• 40. HOW DO I DESIGN FOR IT? / Map Information Needs • Helpful start • Make note of potential environment(s) •We used a Graffiti Board to gather ideas from within Sabre concerning Traveler Needs on the day of travel ex. What information / tasks do you need access to when you’re sitting at your gate? @PhilipLikens
  • 41. Notifications HOW DO I DESIGN FOR IT? /
  • 42. HOW DO I DESIGN FOR IT? / Threshold For Action • There is a threshold for action moving from a wearable to your phone. • Dig the phone out of your pocket (or find it) • Unlock it • Find the app • Do the task •Wear’s “Open on Phone” helps • Apple’s continuity extended to wearables? @PhilipLikens
  • 43. Taking Action HOW DO I DESIGN FOR IT? /
  • 44. Taking Action HOW DO I DESIGN FOR IT? /
  • 46. WHAT DOES IT MEAN FOR OUR PROFESSION? / Design For Voice • Voice will be a huge part of the next 5-10 years. Google is betting on it. Apple seems to be as well. • Are we as UXers glorified Graphic Designers or truly concerned with UX? •We have to understand the UX of voice. @PhilipLikens
  • 47. WHAT DOES IT MEAN FOR OUR PROFESSION? / Design With Context • Consider the environment • Leverage sensors • Be careful of speculation @PhilipLikens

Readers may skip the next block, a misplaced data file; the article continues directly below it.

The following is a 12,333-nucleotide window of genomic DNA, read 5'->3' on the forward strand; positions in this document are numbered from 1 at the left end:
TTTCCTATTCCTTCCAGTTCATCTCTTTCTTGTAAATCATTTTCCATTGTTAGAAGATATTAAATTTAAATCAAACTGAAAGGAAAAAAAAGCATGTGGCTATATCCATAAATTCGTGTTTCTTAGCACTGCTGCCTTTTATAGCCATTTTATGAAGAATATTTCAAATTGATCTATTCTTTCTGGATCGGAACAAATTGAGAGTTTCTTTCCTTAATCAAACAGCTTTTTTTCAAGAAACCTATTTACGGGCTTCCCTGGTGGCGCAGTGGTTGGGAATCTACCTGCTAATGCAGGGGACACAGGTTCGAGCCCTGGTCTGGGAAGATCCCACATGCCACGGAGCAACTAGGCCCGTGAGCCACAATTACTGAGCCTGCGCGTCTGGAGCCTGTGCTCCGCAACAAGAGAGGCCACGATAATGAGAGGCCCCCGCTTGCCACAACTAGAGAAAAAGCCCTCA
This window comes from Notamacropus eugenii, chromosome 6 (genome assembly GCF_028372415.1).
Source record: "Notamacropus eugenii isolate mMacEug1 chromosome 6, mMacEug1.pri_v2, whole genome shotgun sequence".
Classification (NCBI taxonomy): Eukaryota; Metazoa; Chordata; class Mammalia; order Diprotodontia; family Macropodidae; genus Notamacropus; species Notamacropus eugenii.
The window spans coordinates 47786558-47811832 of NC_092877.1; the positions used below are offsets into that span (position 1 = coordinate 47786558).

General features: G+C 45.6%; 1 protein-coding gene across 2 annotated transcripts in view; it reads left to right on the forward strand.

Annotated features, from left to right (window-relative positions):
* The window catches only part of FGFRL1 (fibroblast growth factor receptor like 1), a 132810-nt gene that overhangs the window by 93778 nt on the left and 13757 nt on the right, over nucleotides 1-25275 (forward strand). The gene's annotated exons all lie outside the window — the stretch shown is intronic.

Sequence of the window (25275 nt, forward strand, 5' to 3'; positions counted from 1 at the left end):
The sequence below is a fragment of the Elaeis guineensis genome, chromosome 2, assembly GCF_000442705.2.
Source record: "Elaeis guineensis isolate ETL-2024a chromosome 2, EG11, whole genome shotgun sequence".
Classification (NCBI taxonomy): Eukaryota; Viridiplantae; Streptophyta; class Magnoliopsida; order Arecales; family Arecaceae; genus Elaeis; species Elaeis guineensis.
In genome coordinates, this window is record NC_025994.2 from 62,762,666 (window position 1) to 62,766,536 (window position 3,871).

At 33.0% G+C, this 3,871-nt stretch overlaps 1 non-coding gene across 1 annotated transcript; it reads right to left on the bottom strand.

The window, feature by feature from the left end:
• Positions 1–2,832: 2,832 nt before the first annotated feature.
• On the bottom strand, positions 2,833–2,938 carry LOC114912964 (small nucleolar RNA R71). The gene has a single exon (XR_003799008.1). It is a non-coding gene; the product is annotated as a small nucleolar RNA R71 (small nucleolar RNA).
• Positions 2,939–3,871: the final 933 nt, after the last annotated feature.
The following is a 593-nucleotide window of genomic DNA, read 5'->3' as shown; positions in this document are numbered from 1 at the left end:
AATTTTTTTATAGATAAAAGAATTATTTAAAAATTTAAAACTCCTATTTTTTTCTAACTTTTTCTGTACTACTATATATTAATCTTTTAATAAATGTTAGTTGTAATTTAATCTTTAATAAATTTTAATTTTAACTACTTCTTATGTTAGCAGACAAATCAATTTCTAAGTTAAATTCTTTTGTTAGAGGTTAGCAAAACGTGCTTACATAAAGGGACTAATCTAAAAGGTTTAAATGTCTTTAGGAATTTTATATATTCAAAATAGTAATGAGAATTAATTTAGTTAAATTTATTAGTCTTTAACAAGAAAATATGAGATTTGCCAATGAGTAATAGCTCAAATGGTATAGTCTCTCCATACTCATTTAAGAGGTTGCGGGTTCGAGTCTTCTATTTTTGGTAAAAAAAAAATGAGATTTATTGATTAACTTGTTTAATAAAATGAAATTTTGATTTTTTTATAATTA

• 48. WHAT DOES IT MEAN FOR OUR PROFESSION? / Design For Continuity • Think about what you’re calling the user to do • Make it easy for them to pick up where they left off • Assume interruption @PhilipLikens
  • 49. WHERE ARE WE HEADED? @PhilipLikens
  • 50. WHERE ARE WE HEADED? / My Future •Watch w/ Cell: notifications / small tasks / emergencies • BLE Headset: audio content consumption, talking on the phone, small content creation • 7” Tablet w/ Cell: creation + consumption • Laptop: creation + consumption power use @PhilipLikens
  • 51. In Everyday Life voice/watch/phone/tablet/car/laptop Kids: Commute: Walking: Desk: Meetings: Lunch: Evenings: + + + - - - + + + + + + + - + + + + + + + - + - + + + + - + - - - - - - - - + + - + WHERE ARE WE HEADED? / @PhilipLikens
  • 52. In Washington DC voice/watch/phone/tablet/car/laptop Train: Walking: Airport: - + - + + + + + + + - + - - - - - + WHERE ARE WE HEADED? / @PhilipLikens
  • 53. WHERE ARE WE HEADED? / Not Sure When It Will Happen • It benefits major manufacturers to tether devices together • Need a disruptive outsider (as Apple was with the iPhone) @PhilipLikens
  • 54. WHERE ARE WE HEADED? / Os Convergence • Because of the non-native connectivity, I think we’ll have an OS funnel • Apple • Google’s Android Wear • Tizen • MetaWatch • Pebble • 2-3 major platforms - my guess is Apple, Google, Pebble (lo-fi / underground option) @PhilipLikens
  • 55. WHERE ARE WE HEADED? / Other Thoughts On The Future • Fashion Matters • OS consolidation brings better UX • Fitness bands largely disappear • Connectivity has to resolve before mass adoption • Touch (only) is not the holy grail @PhilipLikens
  • 56. Thank You. @PhilipLikens